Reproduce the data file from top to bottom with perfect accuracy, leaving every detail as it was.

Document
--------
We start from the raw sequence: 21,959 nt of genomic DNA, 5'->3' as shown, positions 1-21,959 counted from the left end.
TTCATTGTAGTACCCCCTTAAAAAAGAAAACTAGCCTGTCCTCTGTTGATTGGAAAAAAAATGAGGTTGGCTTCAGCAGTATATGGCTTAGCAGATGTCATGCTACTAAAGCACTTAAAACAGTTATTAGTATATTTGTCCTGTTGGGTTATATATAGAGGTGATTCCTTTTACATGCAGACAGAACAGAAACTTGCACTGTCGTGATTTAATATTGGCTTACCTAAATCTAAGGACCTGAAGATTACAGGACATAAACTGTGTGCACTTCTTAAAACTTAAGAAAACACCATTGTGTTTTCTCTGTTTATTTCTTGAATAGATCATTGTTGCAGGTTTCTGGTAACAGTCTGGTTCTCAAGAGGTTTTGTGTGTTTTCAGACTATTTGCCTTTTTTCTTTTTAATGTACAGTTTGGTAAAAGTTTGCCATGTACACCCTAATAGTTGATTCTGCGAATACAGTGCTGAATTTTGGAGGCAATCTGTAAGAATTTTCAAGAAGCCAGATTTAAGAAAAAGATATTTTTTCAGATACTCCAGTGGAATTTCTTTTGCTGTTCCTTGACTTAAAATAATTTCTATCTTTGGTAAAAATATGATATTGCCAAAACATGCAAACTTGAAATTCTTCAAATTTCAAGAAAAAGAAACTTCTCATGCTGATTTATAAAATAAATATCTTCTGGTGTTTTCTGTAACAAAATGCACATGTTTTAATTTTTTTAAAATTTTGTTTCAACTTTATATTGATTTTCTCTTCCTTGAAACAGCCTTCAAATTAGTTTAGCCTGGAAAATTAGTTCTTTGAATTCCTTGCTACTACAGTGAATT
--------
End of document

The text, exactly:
We start from the raw sequence: 21,959 nt of genomic DNA, 5'->3' as shown, positions 1-21,959 counted from the left end.
TTCATTGTAGTACCCCCTTAAAAAAGAAAACTAGCCTGTCCTCTGTTGATTGGAAAAAAAATGAGGTTGGCTTCAGCAGTATATGGCTTAGCAGATGTCATGCTACTAAAGCACTTAAAACAGTTATTAGTATATTTGTCCTGTTGGGTTATATATAGAGGTGATTCCTTTTACATGCAGACAGAACAGAAACTTGCACTGTCGTGATTTAATATTGGCTTACCTAAATCTAAGGACCTGAAGATTACAGGACATAAACTGTGTGCACTTCTTAAAACTTAAGAAAACACCATTGTGTTTTCTCTGTTTATTTCTTGAATAGATCATTGTTGCAGGTTTCTGGTAACAGTCTGGTTCTCAAGAGGTTTTGTGTGTTTTCAGACTATTTGCCTTTTTTCTTTTTAATGTACAGTTTGGTAAAAGTTTGCCATGTACACCCTAATAGTTGATTCTGCGAATACAGTGCTGAATTTTGGAGGCAATCTGTAAGAATTTTCAAGAAGCCAGATTTAAGAAAAAGATATTTTTTCAGATACTCCAGTGGAATTTCTTTTGCTGTTCCTTGACTTAAAATAATTTCTATCTTTGGTAAAAATATGATATTGCCAAAACATGCAAACTTGAAATTCTTCAAATTTCAAGAAAAAGAAACTTCTCATGCTGATTTATAAAATAAATATCTTCTGGTGTTTTCTGTAACAAAATGCACATGTTTTAATTTTTTTAAAATTTTGTTTCAACTTTATATTGATTTTCTCTTCCTTGAAACAGCCTTCAAATTAGTTTAGCCTGGAAAATTAGTTCTTTGAATTCCTTGCTACTACAGTGAATT